Top positive review
8 people found this helpful
on 11 December 2015
Tomorrow and July are both psychedelic classics, with a more ramshackle feel than some of the bigger albums of the period. This is especially true of the July album, which often sounds like there are only about two instruments being played at one time, but is none the worse for that.
Tomorrow's track 'Revolution', not the Beatles' song, could easily have graced that band - on the Lennon side of psych - but their cover of 'Strawberry Fields Forever' sounds like it was recorded with much less extravagant production and with far less time, which is not really surprising at all.
Jeff Lynn's band The Idle Race favoured a whimsical music hall feel throughout their Birthday album, which makes Tomorrow's songs about dwarfs and white bicycles sound almost Kafkaesque in comparison. The sixties seems like a very long time ago indeed.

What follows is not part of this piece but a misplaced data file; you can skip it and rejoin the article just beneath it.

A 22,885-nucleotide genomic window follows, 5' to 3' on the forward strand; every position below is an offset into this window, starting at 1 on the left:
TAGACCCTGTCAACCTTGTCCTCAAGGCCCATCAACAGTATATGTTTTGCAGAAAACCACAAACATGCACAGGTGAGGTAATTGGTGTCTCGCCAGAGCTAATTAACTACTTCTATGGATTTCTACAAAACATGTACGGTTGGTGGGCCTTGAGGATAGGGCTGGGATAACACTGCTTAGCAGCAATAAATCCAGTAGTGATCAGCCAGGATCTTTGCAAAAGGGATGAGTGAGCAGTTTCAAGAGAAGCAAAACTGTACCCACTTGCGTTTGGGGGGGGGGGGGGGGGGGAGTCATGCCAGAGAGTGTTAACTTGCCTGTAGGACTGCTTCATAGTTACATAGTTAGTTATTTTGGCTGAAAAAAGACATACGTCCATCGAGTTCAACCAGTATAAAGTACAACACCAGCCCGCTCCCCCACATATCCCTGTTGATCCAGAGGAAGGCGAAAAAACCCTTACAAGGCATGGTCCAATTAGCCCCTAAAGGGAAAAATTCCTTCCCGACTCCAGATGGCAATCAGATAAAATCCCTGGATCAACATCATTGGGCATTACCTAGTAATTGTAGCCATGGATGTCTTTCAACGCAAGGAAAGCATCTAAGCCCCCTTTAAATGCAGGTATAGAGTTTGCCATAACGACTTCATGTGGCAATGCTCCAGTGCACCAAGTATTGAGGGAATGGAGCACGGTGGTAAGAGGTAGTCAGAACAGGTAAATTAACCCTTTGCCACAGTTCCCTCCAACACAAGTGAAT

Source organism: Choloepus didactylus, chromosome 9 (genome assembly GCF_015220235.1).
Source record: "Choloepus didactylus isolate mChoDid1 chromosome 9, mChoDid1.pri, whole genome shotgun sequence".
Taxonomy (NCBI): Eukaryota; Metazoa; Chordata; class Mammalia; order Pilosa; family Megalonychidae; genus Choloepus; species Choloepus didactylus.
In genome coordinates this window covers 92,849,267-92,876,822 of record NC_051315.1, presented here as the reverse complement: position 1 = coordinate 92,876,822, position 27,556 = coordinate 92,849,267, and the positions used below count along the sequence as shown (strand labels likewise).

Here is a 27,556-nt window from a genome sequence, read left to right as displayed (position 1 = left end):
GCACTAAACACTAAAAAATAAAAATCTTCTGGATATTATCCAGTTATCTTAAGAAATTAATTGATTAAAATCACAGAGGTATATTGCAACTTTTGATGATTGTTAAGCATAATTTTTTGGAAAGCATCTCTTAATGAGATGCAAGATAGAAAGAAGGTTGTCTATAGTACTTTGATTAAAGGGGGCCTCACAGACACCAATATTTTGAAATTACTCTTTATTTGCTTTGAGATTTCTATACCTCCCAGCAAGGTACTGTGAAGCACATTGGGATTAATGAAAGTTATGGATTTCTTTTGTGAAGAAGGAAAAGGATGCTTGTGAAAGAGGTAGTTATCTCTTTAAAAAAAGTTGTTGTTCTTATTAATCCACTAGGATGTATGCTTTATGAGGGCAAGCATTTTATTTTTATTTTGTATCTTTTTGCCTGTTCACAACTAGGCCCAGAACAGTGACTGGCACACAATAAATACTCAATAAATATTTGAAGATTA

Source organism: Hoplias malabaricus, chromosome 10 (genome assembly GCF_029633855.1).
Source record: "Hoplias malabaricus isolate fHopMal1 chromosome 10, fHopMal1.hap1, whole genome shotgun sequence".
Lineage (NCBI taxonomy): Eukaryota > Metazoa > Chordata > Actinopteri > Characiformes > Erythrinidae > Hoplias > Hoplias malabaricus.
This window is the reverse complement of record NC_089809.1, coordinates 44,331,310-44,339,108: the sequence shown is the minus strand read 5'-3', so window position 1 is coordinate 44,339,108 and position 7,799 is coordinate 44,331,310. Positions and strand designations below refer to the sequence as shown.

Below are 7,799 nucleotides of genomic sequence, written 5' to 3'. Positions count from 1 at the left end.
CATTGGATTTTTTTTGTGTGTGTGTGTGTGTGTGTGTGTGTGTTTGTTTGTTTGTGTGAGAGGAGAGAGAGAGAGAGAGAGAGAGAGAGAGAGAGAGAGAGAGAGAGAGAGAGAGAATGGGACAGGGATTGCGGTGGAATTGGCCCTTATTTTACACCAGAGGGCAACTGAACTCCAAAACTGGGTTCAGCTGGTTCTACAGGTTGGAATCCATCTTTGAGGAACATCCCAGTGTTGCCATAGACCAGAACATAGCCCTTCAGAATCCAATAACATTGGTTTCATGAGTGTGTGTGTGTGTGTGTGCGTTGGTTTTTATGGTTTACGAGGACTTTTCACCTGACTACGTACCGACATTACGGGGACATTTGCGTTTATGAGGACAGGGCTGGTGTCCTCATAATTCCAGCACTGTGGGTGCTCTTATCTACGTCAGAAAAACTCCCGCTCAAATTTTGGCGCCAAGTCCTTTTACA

The Yardbirds had started playing some future Led Zep tracks live by the time they were releasing the Little Games album, and though It has some of Jimmy Page's power, the lyrics and many of the songs sound like they're about to give up - which they were. The excellent single of that period 'Think About It' is also missing, as often was the case.
The Gods don't quite live up to their name - who could? - and without the superstar leaders of the two lesser CDs included here, it is possibly the least interesting, and also the least psychedelic. But it does pack a punch, an organ-powered punch, and if you like the way music was being led post-psychedelia by the likes of Procol Harum it could well be of interest. And they do a mean 'Hey Bulldog'.
So, you WILL like July and Tomorrow, and depending upon your particular disposition, you may or may not like the other three whilst acknowledging an overall very agreeable psychedelic experience.